Indianapolis-based Anthem Inc. (NYSE: ANTM) has reached a settlement related to what the U.S. Department of Health and Human Services calls the largest health data breach in U.S. history. The HHS says the company has agreed to pay $16 million and take "substantial corrective action" to settle potential violations of the Health Insurance Portability and Accountability Act.
The settlement is also the largest HIPAA-related payment to the HHS Office for Civil Rights in history. The previous record was $5.5 million paid to the OCR in 2016.
The HHS says the data breach is the result of cyber-attacks that exposed the electronic protected health information of nearly 79 million people, including names, social security numbers, medical identification numbers, addresses, and more. The OCR conducted an investigation of the incident and made several findings saying that Anthem:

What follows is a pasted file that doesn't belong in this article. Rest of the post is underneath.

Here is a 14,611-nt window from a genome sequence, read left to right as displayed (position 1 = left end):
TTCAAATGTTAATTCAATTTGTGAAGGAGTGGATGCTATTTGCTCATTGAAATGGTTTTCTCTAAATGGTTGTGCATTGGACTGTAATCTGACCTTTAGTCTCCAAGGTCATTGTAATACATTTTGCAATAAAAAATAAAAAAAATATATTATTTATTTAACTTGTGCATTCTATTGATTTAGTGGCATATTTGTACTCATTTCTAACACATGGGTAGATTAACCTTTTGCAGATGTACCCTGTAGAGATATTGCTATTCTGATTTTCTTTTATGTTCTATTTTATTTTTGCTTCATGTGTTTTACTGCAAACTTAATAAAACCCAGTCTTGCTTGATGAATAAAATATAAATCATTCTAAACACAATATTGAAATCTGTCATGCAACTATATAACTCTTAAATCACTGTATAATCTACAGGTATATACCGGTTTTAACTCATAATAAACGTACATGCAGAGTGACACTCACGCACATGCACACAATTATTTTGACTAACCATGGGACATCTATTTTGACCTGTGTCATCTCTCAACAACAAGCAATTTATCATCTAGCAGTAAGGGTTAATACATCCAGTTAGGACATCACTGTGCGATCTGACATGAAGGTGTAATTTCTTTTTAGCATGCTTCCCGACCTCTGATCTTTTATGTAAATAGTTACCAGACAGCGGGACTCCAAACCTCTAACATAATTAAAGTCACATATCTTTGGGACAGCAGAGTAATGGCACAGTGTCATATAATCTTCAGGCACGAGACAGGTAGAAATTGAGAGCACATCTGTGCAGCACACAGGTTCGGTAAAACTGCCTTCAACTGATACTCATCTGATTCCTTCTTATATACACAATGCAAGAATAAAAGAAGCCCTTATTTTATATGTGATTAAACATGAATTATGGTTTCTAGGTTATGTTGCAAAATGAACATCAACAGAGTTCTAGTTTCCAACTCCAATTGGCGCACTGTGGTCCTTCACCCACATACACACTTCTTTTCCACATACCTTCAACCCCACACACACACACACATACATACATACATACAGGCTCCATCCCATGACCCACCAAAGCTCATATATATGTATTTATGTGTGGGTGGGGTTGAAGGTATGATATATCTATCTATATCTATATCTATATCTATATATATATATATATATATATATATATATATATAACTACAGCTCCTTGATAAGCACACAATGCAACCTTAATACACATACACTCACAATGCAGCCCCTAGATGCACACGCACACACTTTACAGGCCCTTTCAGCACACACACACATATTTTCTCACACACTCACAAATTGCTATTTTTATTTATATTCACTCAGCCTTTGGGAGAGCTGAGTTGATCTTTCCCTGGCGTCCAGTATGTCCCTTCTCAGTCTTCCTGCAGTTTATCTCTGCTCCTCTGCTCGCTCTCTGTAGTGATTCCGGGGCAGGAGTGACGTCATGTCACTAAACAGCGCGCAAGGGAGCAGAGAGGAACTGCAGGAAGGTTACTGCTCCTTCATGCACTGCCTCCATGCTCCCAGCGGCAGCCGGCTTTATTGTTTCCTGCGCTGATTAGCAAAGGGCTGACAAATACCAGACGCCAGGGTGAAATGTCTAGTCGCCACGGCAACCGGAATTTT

- Failed to conduct an enterprise-wide risk analysis
- Had insufficient procedures to regularly review information system activity
- Failed to identify and respond to suspected or known security incidents
- Failed to implement adequate minimum access controls to prevent the cyber-attackers from accessing sensitive ePHI, beginning as early as February 18, 2014.
"The largest health data breach in U.S. history fully merits the largest HIPAA settlement in history," OCR Director Roger Severino said in a news release. "Unfortunately, Anthem failed to implement appropriate measures for detecting hackers who had gained access to their system to harvest passwords and steal people’s private information. We know that large health care entities are attractive targets for hackers, which is why they are expected to have strong password policies and to monitor and respond to security incidents in a timely fashion or risk enforcement by OCR."
In addition to the $16 million payment, Anthem has agreed to establish a "robust corrective action plan" to comply with HIPAA rules. You can learn more about the case and the settlement by clicking here.